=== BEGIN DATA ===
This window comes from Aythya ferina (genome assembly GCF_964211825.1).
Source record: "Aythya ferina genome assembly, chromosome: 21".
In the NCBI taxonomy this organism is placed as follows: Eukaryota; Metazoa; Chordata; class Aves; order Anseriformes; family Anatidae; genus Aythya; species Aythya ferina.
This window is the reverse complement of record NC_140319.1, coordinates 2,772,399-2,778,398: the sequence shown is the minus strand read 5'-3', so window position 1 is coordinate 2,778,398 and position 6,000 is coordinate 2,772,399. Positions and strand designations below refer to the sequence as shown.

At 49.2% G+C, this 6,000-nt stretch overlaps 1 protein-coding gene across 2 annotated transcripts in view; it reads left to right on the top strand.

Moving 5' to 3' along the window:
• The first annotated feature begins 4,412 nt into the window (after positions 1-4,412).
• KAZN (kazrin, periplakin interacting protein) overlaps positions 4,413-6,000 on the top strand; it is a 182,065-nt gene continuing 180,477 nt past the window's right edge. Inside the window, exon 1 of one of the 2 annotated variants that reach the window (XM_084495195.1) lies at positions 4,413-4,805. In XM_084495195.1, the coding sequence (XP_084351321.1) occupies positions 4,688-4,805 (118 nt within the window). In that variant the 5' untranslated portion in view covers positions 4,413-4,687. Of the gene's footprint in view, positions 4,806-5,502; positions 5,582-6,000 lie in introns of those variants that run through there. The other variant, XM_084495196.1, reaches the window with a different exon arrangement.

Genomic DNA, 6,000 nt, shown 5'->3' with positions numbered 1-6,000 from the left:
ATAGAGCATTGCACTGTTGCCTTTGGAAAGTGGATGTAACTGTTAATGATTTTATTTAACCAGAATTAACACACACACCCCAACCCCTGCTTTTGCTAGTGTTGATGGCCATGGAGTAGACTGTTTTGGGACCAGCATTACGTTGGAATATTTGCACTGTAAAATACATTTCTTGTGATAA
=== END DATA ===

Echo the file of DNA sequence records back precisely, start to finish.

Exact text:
This window comes from Aythya ferina (genome assembly GCF_964211825.1).
Source record: "Aythya ferina genome assembly, chromosome: 21".
In the NCBI taxonomy this organism is placed as follows: Eukaryota; Metazoa; Chordata; class Aves; order Anseriformes; family Anatidae; genus Aythya; species Aythya ferina.
This window is the reverse complement of record NC_140319.1, coordinates 2,772,399-2,778,398: the sequence shown is the minus strand read 5'-3', so window position 1 is coordinate 2,778,398 and position 6,000 is coordinate 2,772,399. Positions and strand designations below refer to the sequence as shown.

At 49.2% G+C, this 6,000-nt stretch overlaps 1 protein-coding gene across 2 annotated transcripts in view; it reads left to right on the top strand.

Moving 5' to 3' along the window:
• The first annotated feature begins 4,412 nt into the window (after positions 1-4,412).
• KAZN (kazrin, periplakin interacting protein) overlaps positions 4,413-6,000 on the top strand; it is a 182,065-nt gene continuing 180,477 nt past the window's right edge. Inside the window, exon 1 of one of the 2 annotated variants that reach the window (XM_084495195.1) lies at positions 4,413-4,805. In XM_084495195.1, the coding sequence (XP_084351321.1) occupies positions 4,688-4,805 (118 nt within the window). In that variant the 5' untranslated portion in view covers positions 4,413-4,687. Of the gene's footprint in view, positions 4,806-5,502; positions 5,582-6,000 lie in introns of those variants that run through there. The other variant, XM_084495196.1, reaches the window with a different exon arrangement.

Genomic DNA, 6,000 nt, shown 5'->3' with positions numbered 1-6,000 from the left:
ATAGAGCATTGCACTGTTGCCTTTGGAAAGTGGATGTAACTGTTAATGATTTTATTTAACCAGAATTAACACACACACCCCAACCCCTGCTTTTGCTAGTGTTGATGGCCATGGAGTAGACTGTTTTGGGACCAGCATTACGTTGGAATATTTGCACTGTAAAATACATTTCTTGTGATAA